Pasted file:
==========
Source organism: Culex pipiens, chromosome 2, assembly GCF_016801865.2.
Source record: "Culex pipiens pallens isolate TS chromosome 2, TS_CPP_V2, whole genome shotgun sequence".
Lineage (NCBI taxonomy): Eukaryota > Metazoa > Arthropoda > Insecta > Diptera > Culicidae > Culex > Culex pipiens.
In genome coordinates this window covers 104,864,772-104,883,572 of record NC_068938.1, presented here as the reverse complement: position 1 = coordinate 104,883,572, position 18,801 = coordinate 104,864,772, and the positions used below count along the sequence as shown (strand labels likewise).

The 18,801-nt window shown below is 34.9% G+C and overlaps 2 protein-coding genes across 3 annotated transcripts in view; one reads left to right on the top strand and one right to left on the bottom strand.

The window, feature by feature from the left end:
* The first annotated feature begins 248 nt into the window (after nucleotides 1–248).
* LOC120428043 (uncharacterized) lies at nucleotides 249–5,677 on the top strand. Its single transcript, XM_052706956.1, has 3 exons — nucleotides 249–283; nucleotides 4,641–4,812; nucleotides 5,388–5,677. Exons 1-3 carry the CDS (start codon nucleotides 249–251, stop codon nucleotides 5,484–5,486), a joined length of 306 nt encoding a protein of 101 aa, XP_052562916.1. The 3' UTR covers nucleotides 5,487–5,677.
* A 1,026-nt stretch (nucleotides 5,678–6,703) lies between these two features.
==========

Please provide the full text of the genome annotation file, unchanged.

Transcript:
Source organism: Culex pipiens, chromosome 2, assembly GCF_016801865.2.
Source record: "Culex pipiens pallens isolate TS chromosome 2, TS_CPP_V2, whole genome shotgun sequence".
Lineage (NCBI taxonomy): Eukaryota > Metazoa > Arthropoda > Insecta > Diptera > Culicidae > Culex > Culex pipiens.
In genome coordinates this window covers 104,864,772-104,883,572 of record NC_068938.1, presented here as the reverse complement: position 1 = coordinate 104,883,572, position 18,801 = coordinate 104,864,772, and the positions used below count along the sequence as shown (strand labels likewise).

The 18,801-nt window shown below is 34.9% G+C and overlaps 2 protein-coding genes across 3 annotated transcripts in view; one reads left to right on the top strand and one right to left on the bottom strand.

The window, feature by feature from the left end:
* The first annotated feature begins 248 nt into the window (after nucleotides 1–248).
* LOC120428043 (uncharacterized) lies at nucleotides 249–5,677 on the top strand. Its single transcript, XM_052706956.1, has 3 exons — nucleotides 249–283; nucleotides 4,641–4,812; nucleotides 5,388–5,677. Exons 1-3 carry the CDS (start codon nucleotides 249–251, stop codon nucleotides 5,484–5,486), a joined length of 306 nt encoding a protein of 101 aa, XP_052562916.1. The 3' UTR covers nucleotides 5,487–5,677.
* A 1,026-nt stretch (nucleotides 5,678–6,703) lies between these two features.